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The 1963 offensive unit
The 1963 offensive unit
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Brewer: Special 50th Anniversary
Release: 10/23/2013

by Rick Brewer, Sports Information Director Emeritus


CHAPEL HILL - Some of North Carolina's finest players will be on hand Saturday when the 1963 Gator Bowl team celebrates its 50th anniversary.

The Tar Heels posted a 9-2 record that fall and routed Air Force, 35-0, in the Gator Bowl. These players provided the school its finest moments from the Charlie Justice teams of the 1940s until Bill Dooley rebuilt the program in the 1970s.

Carolina entered that season as the mystery team in the Atlantic Coast Conference. The Tar Heels had compiled just a 3-7 record the previous year. However, three of those losses were on the road at Ohio State, Michigan State and Notre Dame. There was a one-point loss to N.C. State and a two-point setback to Duke.

There was good talent and experience on hand in 1963 with running backs Ken Willard and Eddie Kesler, quarterbacks Junior Edge and Gary Black and ends Bob Lacey and Joe Robinson. The team also featured All-ACC center Chris Hanburger, All-ACC guard Jerry Cabe and a quartet of veteran tackles in Cole Kortner, Vic Esposito, John Hill and Gene Sigmon.

The key to the season may have come in the first game. Hopes of rebounding from 1962 were almost ruined by a Virginia team that would finish 2-7-1. It took a late rally to secure an 11-7 victory.

The Tar Heels dominated play all afternoon in Kenan Stadium. Carolina ran 86 plays to just 39 for Virginia and outgained the Cavaliers, 330 yards to 80. Virginia did not complete a pass all day. However, a 27-yard field goal by UNC's Max Chapman was the game's only scoring in the first half.

The Cavaliers' Henry Massie stunned the Tar Heels with a 99-yard kickoff return for a touchdown to open the second half and give his team a 7-3 lead.

Carolina had reached the Virginia 22-yard line in the first quarter and drove to the Cavalier six and five in the second half without getting any points.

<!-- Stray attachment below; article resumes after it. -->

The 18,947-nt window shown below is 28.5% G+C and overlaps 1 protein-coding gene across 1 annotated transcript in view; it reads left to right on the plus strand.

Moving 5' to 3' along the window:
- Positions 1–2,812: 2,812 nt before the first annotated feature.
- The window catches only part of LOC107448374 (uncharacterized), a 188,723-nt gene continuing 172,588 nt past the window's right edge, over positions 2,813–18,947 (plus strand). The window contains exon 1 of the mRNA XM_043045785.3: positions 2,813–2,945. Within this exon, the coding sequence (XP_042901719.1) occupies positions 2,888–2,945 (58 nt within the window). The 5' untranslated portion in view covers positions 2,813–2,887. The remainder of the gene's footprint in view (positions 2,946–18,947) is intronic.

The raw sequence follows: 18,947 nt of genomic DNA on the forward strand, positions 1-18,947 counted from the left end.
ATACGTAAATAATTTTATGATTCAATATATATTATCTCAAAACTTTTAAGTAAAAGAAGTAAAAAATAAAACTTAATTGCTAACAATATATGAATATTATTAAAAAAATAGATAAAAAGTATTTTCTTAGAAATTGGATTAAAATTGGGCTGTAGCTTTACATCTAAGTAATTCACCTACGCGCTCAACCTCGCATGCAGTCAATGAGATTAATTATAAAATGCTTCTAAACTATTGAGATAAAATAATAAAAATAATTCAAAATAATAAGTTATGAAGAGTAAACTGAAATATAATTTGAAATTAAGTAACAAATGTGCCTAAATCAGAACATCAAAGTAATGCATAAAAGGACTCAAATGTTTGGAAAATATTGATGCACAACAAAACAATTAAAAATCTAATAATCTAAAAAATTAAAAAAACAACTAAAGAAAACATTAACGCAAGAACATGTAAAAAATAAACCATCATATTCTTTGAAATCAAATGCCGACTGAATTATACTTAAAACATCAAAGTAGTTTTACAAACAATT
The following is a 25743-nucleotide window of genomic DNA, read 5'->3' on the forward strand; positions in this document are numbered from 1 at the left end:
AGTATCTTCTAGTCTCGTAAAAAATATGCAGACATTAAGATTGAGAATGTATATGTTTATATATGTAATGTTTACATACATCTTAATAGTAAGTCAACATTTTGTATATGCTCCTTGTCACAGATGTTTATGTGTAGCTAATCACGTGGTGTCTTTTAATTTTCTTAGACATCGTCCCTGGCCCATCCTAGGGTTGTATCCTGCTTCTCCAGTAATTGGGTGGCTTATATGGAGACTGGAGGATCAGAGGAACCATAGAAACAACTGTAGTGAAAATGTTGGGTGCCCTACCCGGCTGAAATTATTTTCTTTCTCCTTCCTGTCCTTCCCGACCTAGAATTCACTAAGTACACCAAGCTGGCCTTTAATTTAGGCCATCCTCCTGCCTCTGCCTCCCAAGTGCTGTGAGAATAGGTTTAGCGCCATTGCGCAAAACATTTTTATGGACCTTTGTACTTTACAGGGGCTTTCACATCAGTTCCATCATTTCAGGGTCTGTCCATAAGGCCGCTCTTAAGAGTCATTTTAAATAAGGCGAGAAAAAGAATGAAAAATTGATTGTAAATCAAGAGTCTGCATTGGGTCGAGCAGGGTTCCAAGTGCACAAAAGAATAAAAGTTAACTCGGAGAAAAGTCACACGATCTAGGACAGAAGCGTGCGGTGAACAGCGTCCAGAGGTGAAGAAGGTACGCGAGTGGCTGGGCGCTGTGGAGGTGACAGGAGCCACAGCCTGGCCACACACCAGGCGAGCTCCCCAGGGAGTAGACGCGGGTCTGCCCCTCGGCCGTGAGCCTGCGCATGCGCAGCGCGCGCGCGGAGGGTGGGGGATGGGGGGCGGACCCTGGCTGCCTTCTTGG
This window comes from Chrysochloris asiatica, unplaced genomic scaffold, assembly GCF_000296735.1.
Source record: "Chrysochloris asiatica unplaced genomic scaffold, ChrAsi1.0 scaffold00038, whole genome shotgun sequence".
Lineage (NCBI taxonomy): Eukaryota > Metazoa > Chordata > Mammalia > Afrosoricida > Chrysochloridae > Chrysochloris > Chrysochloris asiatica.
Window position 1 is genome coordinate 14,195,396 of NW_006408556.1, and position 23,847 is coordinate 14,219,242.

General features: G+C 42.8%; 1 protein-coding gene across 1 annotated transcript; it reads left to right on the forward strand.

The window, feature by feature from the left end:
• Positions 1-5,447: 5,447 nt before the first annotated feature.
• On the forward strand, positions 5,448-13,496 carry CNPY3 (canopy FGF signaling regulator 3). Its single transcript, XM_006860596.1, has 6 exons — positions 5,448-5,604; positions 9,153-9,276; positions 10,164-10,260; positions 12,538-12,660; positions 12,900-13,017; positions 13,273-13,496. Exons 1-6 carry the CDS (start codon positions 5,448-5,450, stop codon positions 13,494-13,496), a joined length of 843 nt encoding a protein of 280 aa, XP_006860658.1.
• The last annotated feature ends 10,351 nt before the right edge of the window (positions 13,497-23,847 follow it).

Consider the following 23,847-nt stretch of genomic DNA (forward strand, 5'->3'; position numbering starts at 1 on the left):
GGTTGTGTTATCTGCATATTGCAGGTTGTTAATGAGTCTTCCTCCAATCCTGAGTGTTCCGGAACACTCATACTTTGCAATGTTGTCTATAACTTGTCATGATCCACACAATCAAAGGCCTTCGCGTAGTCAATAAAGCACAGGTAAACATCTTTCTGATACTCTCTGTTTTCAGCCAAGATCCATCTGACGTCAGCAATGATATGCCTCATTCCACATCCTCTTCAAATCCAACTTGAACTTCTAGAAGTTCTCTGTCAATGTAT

"Our players were really getting frustrated," said UNC Coach Jim Hickey afterwards. "We were moving the ball all over the field, but couldn't get in the end zone."

Midway in the fourth quarter the Tar Heels began to move from their own 47-yard line. Black made the big play in this drive by converting a third down with a 21-yard pass to Robinson. Willard finished the drive with a two-yard run and caught a two-point conversion pass from Black. That gave Carolina an 11-7 lead with 5:01 to play. With Virginia unable to move the ball against the Tar Heel defense, that was enough for the victory.

The Tar Heels would lose the following week at Michigan State, who would finish 10th in the country, and later drop an 11-7 decision to Clemson.

Carolina set a dozen offensive records that year, but sputtered against the Spartans with just 104 total yards. The Tar Heels trailed only 10-0 at halftime. But, Michigan State scored on a blocked punt early in the third quarter and was never threatened after that.

Carolina led 7-3 in the third quarter against Clemson. But the Tigers rallied for a touchdown and two-point conversion in the fourth quarter for a come-from-behind win.

The Tar Heel season was filled with tight games.

For example, Carolina intercepted six Maryland passes at College Park, but trailed 7-0 at halftime. In the second half Edge scored on an eight-yard run and Black had a seven-yard scoring pass to Lacey for a 14-7 victory.

Two weeks later Carolina outgained South Carolina 311 yards to 121, but needed a touchdown run by Willard with 1:48 in the game for a 7-0 win.

And then there was the season finale at Duke. In what has become one of the most famous games in the storied rivalry between the two schools, Carolina edged the Blue Devils, 16-14.

The game was scheduled for November 23. But, when John Kennedy was assassinated on Friday, it was moved to the following Thursday. On Thanksgiving Day the Tar Heels faced Duke with a Gator Bowl bid on the line.

A 12-play, 92-yard drive ended with a Willard 14-yard touchdown run in the second quarter.         

Early in the third period the Tar Heels pounded out 77 yards in another 12-play march with Kesler scoring from the one. Max Chapman missed the conversion, but Carolina held a 13-0 lead.

Duke then took a 14-13 lead with touchdowns on a 70-yard pass from Scotty Glacken to Steve Holloway and a 24-yard run by Jay Wilkinson. The Tar Heels immediately suffered an interception on their next possession.

After a Duke punt, Carolina then showed the resiliency it had all year.

Only 1:25 remained as the Tar Heels took over on their own 28. Edge began the drive with two passes to Lacey and ran for nine yards himself. His 10-yard run gave his team a first down at the Blue Devil 21.

Two incomplete passes and a five-yard penalty left the Tar Heel with fourth down at the 26. Chapman came on to kick a 42-yard field goal with 21 seconds on the clock.

"I've never sweated out a game as much as this one," said Hickey. "This game was sort of like our whole season. Before the year began I wasn't sure what to expect. But, this team responded every week. You would really have had to be around these guys all year to really appreciate how special they really were."

The Gator Bowl win over the Air Force was almost anti-climatic. Willard ran for 94 yards on 18 carries and Black completed all six of his passes for 71 yards and a touchdown. The Tar Heel defense intercepted five Falcon passes and recovered two fumbles, while Carolina did not have a turnover.

It was a perfect finish for what was a special team.


 


UNC North Carolina Football


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